But they need new electronics, powerful computing and higher data processing to track the current generation of cruise missiles, stealth/LO aircraft, enemy ground-launched air defense missiles, coordinating with friendly fighters using data links while incorporating updates from satellites.

Besides just tracking airborne targets, AEW&C aircraft are also expected to have ESMs (Electronic Support Measures) to detect and classify adversary radar emissions and share the information with friendly aircraft and long, medium-range SAMs (Surface-to-Air Missiles). These include the S-400 and S-300, which function as networked IADS (Integrated Air Defense System).

The Russian report did say that the radar also “operates in electronic reconnaissance mode,” and is “equipped with secure information exchange terminals”, possibly meaning data links. These issue “target designation for low-altitude targets to Su-30SM1/2 and Su-35S fighters, S-400, S-300V4, Buk-M3A air defense systems.”

The A-100 AWACS will therefore have the latest microprocessors, electronics and sophisticated electronic circuitry. But reports had acknowledged how the project had been delayed owing to access to modern computer hardware and electronics due to U.S. and European sanctions. The situation persisted since the time of the USSR when the U.S. blocked the flow of technology to Moscow.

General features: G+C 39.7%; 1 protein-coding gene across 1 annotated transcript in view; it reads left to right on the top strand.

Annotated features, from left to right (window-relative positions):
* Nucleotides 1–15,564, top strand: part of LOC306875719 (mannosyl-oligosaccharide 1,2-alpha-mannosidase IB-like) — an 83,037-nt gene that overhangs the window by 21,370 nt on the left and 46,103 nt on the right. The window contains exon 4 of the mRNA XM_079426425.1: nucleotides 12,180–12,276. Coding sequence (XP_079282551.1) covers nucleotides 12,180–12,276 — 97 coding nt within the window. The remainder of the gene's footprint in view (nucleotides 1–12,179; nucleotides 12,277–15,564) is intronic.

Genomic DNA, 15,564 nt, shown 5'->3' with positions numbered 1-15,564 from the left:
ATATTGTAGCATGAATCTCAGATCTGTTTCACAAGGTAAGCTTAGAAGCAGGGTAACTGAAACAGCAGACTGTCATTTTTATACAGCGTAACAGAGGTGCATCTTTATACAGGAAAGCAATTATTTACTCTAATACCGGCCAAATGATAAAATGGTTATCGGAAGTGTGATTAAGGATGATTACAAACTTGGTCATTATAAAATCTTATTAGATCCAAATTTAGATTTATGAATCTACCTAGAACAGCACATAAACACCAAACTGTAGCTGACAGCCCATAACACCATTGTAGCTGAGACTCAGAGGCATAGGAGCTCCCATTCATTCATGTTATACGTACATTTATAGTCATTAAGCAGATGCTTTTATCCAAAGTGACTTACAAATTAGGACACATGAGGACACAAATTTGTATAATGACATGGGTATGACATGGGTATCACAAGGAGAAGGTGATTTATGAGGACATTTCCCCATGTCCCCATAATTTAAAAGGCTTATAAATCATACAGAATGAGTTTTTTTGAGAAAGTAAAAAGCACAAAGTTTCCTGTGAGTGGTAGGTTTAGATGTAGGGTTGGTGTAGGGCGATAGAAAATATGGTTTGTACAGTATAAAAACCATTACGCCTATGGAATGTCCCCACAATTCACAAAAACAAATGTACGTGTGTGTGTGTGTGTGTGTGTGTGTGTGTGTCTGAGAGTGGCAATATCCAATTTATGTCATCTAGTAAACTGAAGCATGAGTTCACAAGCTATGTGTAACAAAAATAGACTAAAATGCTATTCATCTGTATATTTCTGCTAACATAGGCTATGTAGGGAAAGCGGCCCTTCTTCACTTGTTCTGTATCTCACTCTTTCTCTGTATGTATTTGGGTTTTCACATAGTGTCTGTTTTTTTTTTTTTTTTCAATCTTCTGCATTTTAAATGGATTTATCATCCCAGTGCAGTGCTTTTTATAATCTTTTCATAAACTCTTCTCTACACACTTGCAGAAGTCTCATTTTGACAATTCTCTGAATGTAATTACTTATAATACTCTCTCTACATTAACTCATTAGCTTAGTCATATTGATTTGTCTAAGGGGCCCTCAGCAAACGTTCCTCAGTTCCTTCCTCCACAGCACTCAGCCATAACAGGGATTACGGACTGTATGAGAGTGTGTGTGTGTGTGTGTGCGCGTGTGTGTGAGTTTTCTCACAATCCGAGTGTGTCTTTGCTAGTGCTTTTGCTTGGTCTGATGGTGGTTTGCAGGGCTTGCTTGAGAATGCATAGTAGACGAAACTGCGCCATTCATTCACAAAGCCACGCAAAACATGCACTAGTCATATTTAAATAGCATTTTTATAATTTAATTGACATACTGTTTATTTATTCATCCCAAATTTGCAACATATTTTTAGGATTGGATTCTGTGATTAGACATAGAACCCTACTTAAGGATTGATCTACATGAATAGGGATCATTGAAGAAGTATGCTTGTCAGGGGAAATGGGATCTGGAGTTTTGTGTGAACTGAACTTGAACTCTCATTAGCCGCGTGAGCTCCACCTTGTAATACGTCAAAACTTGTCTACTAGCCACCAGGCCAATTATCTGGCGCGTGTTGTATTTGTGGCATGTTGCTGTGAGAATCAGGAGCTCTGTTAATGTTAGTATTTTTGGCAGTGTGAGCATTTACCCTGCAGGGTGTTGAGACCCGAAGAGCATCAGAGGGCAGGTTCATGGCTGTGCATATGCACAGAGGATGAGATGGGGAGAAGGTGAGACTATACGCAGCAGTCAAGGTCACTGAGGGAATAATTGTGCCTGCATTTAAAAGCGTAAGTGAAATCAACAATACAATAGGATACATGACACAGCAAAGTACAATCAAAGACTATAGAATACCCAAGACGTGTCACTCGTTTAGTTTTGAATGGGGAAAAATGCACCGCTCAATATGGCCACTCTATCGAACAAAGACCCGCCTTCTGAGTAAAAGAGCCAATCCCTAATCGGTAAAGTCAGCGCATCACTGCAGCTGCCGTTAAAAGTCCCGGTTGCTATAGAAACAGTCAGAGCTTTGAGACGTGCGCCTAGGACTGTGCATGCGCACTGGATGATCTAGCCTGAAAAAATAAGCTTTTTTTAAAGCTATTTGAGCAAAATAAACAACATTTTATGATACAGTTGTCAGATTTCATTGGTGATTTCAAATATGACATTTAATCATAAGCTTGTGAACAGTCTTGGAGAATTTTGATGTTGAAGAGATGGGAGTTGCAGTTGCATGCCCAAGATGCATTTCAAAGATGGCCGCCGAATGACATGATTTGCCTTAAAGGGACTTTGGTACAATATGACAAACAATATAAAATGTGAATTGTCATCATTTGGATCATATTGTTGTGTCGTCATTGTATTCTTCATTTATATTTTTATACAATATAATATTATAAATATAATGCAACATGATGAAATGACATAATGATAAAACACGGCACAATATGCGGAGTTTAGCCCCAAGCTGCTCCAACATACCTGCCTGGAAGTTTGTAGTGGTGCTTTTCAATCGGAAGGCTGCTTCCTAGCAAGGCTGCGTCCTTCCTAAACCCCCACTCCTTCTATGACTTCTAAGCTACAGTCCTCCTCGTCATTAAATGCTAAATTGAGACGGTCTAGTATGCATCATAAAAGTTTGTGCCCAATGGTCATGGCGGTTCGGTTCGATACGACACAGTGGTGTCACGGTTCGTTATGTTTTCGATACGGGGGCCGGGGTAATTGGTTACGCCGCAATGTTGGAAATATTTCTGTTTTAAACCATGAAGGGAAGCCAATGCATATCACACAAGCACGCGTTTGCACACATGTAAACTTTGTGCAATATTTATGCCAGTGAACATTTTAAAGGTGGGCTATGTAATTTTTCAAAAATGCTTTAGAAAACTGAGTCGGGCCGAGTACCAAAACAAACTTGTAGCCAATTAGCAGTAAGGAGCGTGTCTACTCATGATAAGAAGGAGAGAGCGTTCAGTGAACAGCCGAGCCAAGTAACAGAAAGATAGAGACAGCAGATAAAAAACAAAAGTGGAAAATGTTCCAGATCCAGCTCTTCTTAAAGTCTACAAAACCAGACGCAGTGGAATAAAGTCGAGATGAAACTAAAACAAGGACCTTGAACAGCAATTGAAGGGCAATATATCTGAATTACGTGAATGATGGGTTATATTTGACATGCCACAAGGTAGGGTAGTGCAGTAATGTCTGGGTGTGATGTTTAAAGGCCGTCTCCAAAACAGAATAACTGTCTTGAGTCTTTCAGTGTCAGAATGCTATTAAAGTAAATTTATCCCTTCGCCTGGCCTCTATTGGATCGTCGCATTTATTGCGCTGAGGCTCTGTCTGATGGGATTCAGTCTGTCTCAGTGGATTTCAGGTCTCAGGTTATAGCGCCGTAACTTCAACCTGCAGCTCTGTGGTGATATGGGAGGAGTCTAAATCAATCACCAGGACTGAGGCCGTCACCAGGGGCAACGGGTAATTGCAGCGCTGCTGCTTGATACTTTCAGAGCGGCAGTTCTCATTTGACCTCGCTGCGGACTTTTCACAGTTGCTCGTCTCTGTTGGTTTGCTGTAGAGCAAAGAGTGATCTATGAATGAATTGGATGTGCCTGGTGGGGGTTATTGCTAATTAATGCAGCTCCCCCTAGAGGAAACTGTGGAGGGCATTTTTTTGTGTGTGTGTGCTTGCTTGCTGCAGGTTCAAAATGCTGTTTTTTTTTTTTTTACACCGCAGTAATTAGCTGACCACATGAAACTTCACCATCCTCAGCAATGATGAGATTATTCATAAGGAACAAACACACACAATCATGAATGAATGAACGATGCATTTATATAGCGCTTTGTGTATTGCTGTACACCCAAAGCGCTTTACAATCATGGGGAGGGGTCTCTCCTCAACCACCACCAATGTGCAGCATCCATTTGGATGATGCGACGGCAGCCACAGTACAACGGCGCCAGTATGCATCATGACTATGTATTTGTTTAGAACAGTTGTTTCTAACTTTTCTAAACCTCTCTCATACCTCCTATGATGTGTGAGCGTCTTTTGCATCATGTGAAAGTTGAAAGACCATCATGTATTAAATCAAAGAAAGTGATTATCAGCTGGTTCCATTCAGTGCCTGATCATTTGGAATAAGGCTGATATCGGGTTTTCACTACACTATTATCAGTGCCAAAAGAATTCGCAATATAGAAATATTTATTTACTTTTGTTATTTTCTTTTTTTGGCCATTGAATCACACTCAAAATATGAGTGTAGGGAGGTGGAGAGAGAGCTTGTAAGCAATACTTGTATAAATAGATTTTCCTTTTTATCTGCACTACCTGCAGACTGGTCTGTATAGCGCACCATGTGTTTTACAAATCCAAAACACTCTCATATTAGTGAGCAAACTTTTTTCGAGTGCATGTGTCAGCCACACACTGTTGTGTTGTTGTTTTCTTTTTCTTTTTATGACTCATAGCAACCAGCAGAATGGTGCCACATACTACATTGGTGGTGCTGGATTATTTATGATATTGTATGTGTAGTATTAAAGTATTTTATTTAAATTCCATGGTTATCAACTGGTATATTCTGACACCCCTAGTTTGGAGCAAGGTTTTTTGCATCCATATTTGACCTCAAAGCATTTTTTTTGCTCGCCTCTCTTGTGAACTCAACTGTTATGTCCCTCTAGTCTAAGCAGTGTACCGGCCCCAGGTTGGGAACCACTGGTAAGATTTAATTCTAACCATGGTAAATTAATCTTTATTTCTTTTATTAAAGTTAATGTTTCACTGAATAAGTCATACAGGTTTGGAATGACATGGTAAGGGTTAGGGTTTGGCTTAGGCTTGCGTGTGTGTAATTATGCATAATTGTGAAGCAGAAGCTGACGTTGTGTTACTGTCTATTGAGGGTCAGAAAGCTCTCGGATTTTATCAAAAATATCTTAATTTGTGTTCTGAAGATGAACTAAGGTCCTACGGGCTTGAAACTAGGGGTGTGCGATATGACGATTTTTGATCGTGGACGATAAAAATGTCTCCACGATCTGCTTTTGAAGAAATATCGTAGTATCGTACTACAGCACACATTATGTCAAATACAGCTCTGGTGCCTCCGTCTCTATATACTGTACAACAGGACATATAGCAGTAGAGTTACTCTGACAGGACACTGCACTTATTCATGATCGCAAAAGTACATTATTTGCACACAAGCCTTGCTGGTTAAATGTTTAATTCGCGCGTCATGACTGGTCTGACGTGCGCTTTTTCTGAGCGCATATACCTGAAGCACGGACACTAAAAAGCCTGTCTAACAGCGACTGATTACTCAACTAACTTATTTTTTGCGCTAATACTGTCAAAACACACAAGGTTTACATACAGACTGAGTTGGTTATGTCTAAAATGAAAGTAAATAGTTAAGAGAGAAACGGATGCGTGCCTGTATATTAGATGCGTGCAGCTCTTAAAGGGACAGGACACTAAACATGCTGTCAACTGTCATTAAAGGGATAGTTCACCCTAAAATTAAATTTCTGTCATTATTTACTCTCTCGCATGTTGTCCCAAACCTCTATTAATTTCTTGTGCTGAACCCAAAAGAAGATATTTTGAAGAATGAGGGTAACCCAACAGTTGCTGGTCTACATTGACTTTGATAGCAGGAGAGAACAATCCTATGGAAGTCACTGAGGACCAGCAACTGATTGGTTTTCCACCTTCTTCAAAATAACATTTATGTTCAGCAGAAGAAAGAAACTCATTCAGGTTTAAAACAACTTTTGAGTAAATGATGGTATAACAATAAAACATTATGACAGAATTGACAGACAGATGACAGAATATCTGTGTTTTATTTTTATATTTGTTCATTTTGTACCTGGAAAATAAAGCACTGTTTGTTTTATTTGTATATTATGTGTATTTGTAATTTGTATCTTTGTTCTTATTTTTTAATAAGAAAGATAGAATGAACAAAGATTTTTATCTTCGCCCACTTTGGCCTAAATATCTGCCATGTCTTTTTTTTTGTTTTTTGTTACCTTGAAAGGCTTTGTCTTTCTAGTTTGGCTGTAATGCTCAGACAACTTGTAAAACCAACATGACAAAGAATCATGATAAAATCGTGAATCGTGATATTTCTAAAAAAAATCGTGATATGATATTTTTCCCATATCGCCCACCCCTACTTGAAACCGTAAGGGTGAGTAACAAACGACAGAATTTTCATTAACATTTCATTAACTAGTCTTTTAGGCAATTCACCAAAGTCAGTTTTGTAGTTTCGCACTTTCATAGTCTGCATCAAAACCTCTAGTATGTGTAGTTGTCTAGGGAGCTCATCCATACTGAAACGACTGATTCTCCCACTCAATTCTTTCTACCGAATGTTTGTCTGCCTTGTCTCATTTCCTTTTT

The economic crisis after the collapse of the USSR caused its technology sector to be further neglected. Additional U.S. and European sanctions at the beginning of the 2014 Donbass War and the February 2022 war further restricted Moscow’s imports of such Western devices. Russia did manage to access these from third parties and countries that did not recognize the sanctions against Russia, including the UAE, Turkey and China.

U.S. and European electronics therefore continued being found in Russian cruise missiles and Geran-2 kamikaze drones. It is only since mid-2022 that Russia has galvanized its private technology sector, state research institutes and academia for self-reliance in electronic and sensor manufacturing, particularly for its drone sector.